Delaying vaccines is not a good idea
© 2015 Roy Benaroch, MD
I get asked, now and then, about delaying vaccines. What’s the harm?
#1: An increased risk of disease
There are many, many studies that have documented less disease in vaccinated individuals. Here’s one, just one recent one, from April 2015. Researchers in Israel looked at cases of pertussis in infants from 1998-2011, comparing the infants who had documented pertussis to a sample of infants who didn’t catch pertussis. Pertussis cases were more likely to be either unvaccinated or have fewer vaccines – a “delayed schedule” – than babies who got their vaccines on time.
#2: An increased risk of side effects
Several studies have shown this, too. Here’s an example: a 2014 study from several US centers showed that children who got their MMR vaccines late were about twice as likely to have seizures after vaccinations than those who got their MMR on time.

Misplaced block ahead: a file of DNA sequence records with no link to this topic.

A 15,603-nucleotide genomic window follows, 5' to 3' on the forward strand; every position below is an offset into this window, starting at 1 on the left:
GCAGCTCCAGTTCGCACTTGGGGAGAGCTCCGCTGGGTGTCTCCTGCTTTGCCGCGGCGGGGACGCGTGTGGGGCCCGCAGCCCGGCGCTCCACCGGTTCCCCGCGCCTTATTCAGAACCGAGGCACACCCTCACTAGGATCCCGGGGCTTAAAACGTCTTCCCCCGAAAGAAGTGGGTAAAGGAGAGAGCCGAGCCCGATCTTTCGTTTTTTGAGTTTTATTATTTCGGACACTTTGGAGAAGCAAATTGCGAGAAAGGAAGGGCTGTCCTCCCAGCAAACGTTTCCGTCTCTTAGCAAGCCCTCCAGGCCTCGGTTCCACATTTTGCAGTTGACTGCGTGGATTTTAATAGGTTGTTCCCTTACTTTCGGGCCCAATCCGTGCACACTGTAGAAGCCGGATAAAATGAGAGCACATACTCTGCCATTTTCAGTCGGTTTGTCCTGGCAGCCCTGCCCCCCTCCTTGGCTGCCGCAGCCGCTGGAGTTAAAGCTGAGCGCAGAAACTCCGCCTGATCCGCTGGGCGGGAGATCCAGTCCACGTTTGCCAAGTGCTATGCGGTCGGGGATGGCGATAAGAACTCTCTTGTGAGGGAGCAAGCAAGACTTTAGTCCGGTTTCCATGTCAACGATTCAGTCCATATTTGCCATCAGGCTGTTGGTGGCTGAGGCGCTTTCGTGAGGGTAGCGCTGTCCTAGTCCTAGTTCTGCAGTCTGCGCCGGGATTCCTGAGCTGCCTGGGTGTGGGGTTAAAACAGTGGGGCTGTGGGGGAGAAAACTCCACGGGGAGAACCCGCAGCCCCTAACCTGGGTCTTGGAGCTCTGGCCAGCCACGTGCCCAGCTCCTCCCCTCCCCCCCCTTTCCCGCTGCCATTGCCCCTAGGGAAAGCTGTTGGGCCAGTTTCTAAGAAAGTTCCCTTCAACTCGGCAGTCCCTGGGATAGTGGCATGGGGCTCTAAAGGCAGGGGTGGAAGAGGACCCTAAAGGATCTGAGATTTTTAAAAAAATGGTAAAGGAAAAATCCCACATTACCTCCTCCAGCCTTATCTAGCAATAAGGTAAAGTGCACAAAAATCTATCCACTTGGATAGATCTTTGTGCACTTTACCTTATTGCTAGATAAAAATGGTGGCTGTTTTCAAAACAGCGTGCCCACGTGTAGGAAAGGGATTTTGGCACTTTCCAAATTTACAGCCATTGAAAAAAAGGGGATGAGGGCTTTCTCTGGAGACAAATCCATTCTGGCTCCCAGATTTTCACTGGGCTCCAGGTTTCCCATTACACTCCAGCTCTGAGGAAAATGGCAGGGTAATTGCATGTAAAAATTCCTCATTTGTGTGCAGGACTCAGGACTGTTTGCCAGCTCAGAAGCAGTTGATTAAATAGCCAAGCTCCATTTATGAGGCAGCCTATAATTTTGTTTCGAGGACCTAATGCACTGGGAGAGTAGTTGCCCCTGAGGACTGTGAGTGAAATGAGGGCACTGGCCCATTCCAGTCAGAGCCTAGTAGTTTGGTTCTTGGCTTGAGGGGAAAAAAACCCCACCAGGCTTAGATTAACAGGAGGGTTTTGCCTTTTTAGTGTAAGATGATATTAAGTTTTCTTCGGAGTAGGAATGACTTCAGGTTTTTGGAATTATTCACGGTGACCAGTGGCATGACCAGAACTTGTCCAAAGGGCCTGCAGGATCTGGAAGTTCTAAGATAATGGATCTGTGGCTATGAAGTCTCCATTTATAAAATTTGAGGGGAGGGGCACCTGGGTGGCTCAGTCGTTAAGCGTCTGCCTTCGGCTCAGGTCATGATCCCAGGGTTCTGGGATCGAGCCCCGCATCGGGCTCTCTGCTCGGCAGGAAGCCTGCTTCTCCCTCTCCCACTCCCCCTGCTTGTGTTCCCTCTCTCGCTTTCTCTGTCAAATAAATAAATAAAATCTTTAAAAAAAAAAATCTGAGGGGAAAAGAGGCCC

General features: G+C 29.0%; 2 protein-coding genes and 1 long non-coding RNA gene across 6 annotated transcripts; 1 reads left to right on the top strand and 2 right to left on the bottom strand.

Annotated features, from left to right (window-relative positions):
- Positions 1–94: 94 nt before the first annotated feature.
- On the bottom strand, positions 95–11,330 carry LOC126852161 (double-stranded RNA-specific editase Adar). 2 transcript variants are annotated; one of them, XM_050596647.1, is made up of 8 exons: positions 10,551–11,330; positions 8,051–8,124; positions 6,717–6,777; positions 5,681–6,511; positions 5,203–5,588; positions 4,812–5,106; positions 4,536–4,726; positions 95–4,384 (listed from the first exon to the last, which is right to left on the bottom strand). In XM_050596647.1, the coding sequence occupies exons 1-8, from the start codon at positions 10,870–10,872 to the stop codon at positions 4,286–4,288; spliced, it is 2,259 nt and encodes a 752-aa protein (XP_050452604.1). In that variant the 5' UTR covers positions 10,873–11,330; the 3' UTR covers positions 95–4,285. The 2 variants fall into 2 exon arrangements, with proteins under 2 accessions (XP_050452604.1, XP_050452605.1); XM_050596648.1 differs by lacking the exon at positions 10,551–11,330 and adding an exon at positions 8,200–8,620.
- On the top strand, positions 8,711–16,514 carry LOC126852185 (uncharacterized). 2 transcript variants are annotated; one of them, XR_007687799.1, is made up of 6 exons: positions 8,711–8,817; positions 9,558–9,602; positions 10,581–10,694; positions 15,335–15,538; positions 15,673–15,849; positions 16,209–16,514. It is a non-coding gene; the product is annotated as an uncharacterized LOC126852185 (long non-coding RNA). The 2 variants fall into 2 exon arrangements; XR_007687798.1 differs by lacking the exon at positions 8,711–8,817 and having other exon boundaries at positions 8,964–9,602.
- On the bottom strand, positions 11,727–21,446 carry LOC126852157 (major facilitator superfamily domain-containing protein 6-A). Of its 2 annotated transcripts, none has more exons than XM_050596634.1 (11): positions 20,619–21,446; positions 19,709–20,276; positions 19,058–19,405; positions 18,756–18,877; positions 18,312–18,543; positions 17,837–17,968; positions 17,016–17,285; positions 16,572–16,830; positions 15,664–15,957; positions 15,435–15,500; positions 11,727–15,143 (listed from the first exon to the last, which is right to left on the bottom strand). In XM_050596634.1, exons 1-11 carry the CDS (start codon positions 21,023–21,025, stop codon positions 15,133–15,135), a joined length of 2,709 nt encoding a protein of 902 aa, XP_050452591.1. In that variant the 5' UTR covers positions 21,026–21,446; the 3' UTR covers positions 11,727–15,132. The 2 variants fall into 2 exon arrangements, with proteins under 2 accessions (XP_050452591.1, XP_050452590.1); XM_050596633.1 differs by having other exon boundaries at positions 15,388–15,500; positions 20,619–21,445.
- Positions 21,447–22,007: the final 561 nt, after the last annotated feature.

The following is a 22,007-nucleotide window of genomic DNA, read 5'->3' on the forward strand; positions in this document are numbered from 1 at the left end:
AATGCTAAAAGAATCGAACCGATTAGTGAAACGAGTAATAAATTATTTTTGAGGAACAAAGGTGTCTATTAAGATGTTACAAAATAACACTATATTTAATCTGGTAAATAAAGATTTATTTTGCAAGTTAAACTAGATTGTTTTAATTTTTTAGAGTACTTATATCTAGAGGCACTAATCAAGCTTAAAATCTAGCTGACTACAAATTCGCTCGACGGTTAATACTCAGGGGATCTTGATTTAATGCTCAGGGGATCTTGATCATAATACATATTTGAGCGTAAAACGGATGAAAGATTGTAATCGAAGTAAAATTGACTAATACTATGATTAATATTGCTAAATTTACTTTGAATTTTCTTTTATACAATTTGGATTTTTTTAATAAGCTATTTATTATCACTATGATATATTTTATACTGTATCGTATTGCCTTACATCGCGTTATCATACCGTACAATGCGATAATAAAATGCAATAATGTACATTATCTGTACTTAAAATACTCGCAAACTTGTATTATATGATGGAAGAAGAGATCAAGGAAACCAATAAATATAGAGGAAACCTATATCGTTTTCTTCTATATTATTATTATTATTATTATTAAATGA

Let’s see. Increased disease, increased side effects. Still, we need to look at both the harms and the benefits to make an informed decision. So, for balance, what are the benefits of a delayed vaccine schedule?
There are none. Not one. Nada. It’s not safer, it’s not easier. It’s not better in any way. There are no benefits of delaying vaccinations.
So: delaying vaccines offers no benefits, and significant, objective risks. It should be an easy choice. Keep your children safe. Make sure they get their vaccines on time and on schedule.
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